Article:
List of Confirmed Speakers for the 2017 National Forum in Washington, DC

The National Forum on Family Philanthropy brings together many of the world’s brightest and most inspiring minds to discuss key trends and insights in family giving. See below for our list of confirmed plenary and concurrent speakers for the 2017 National Forum in Washington, D.C. Please download our updated NCFP Forum Schedule-at-a-Glance for projected times for plenaries, concurrent sessions, and workshops.

Be sure to check back often for updates!

Plenary Speakers


Joshua Bernstein is the CEO of Bernstein Management Corporation, a Washington D.C. real estate investment and management company. Mr. Bernstein has focused his community efforts on housing and social justice issues. He is a member of the executive committee of the Federal City Council and a founding member of the Housing Leaders Group. He served as a director of the Jewish Federation of Greater Washington from 2000-2010 and was the founder of the Jewish Venture Philanthropy Fund. Additionally, he is a former member of the UJA Endowment Fund board; the advisory committee of the Tzedek Fund of Washington, a pooled fund of Jewish funders who make low-interest loans available in under-served communities; and was chair of the board of the Sidwell Friends School. He also serves as President of the Diane and Norman Bernstein Foundation, a family foundation in Washington, D.C. Mr. Bernstein serves as co-chair of the Meyer Foundation Leadership Council and was on the Foundation’s board from 2003-2016, serving as board chair from 2013-2016.  Plenary: Race, Equity, and Family Philanthropy

Lori J. Bertman is president and CEO of the Baton Rouge-based Irene W. and C.B. Pennington Foundation, Louisiana’s largest private family foundation. She is the co-founder and chairman of the board of the Center for Disaster Philanthropy (CDP) and created CDP’s Gulf Coast Resilience Innovation Fund. Lori also serves as the board president of the newly established Louisiana Disaster Recovery AlliancePlenary: Responding, Recovering, Rebuilding, Becoming Resilient

Ashley Snowdon Blanchard is the vice-president and board member of the Hill-Snowdon Foundation and Principal, Blanchard Consulting. She is the former director of philanthropy at TCC Group, where she worked with nonprofit organizations and foundations on strategic planning, program design, and organizational development. In addition, Ashley was previously co-chair of the board of the Ms. Foundation for Women and was the founding co-chair of the Council on Foundation’s Next Generation Task Force. Ashley received a B.A. from Stanford University and a Masters in Public Policy from the Goldman School of Public Policy from the University of California, Berkeley, where she concentrated her studies on social welfare policy and nonprofit management.   Plenary: Race, Equity, and Family Philanthropy and Session: Audacious Philanthropy: Five Lessons from 15 of the Greatest Social Impact Success Stories

Bruce Braden is a philanthropist, energy and real estate entrepreneur, arts patron, teacher, sports fan, Vietnam veteran, and outdoorsman.  If there’s one thing that’s never defined Bruce, it’s his type 1 diabetes. Diagnosed at age 38, Bruce believes managing diabetes has actually made him healthier.  As he puts it, “ Some have said the secret to a long and healthy life is to acquire a chronic disease and manage it. It’s made me more aware and grateful.” Bruce wanted to make a difference for people with diabetes and believes in focusing his philanthropy locally. He co-founded the Braden Diabetes Center at Marin General Hospital.  The BDC provides self-management skills on lifestyle and preventive measures, peer support, intensive management strategies and insulin therapy. Bruce has also supported a variety of local life enriching programs in the San Francisco area such as the Golden Gate University Braden School of Taxation, the Stanford Storytelling Project and the Smuin Contemporary Ballet Company.  Plenary: Partners in Living and Giving – Couples Philanthropy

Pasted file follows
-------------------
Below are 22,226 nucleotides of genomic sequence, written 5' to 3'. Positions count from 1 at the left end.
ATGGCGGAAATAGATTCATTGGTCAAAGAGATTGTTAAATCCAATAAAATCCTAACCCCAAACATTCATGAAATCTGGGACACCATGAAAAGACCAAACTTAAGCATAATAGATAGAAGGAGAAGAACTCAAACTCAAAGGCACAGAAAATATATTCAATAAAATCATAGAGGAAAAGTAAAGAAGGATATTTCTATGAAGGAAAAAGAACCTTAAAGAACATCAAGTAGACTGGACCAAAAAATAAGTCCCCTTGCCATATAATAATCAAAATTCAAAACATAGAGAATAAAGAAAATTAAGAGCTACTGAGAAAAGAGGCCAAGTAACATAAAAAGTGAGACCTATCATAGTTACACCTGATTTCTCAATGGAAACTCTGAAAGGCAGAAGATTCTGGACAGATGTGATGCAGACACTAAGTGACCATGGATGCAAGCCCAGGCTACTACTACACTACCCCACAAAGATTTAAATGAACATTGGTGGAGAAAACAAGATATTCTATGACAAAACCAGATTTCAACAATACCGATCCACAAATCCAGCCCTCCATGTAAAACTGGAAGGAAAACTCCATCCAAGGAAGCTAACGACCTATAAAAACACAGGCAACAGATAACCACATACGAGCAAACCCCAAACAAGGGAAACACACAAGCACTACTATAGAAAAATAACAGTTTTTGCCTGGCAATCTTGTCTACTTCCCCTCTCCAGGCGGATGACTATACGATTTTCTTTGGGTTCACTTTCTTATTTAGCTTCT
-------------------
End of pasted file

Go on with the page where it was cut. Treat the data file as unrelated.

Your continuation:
Mark Brewer was appointed President and CEO of the Central Florida Foundation in 2000. The Foundation manages and invests funds, offers personalized service and expert giving advice, connects caring people, businesses, governments and organizations to local initiatives that build and inspire community, and empowers them to make informed decisions that make a difference now and in the future. Mark began his career in the media as a reporter, anchor, and journalist. His background includes more than a decade as a management consultant in the private and independent sectors, leading merger and acquisition strategies for cross-sector initiatives. Later, as a licensed investment professional, he assisted clients with estate and planned giving strategies. Mark holds a Bachelors Degree in Business, a Masters Degree in Public Administration with a specialty in Nonprofit Management, is a Chartered Advisor in Philanthropy ®, and is a candidate for a PhD in Public Administration with a specialty in Policy and Law from Walden University (Expected 2017). Mark plays a leadership role in a number of national and community initiatives. His service focus is with organizations that grow philanthropy and play roles in strategic grant-making and public policy. At the national level, Mark chaired the Community Foundation Services Corporation, which oversaw the Merrill Lynch Community Charitable Fund, a national donor advised fund partnership. At the state level, Mark is a past Chair of the Florida Philanthropic Network, a statewide association of grant-makers working to strengthen philanthropy through research, education, and public policy and serves as Chair of the Community Foundations of Florida, the statewide association of community foundations. In the Central Florida region, Mark serves as Chair of, identifying and measuring progress on issues and challenges that affect the Central Florida region’s future, the Advisory Board of the Donors Forum, is Vice Chair of the Heart of Florida United Way Investing in Results Council, and plays a public policy role on the boards of the Central Florida Partnership and the Central Florida Commission on Homelessness. Read morePlenary: Responding, Recovering, Rebuilding, Becoming Resilient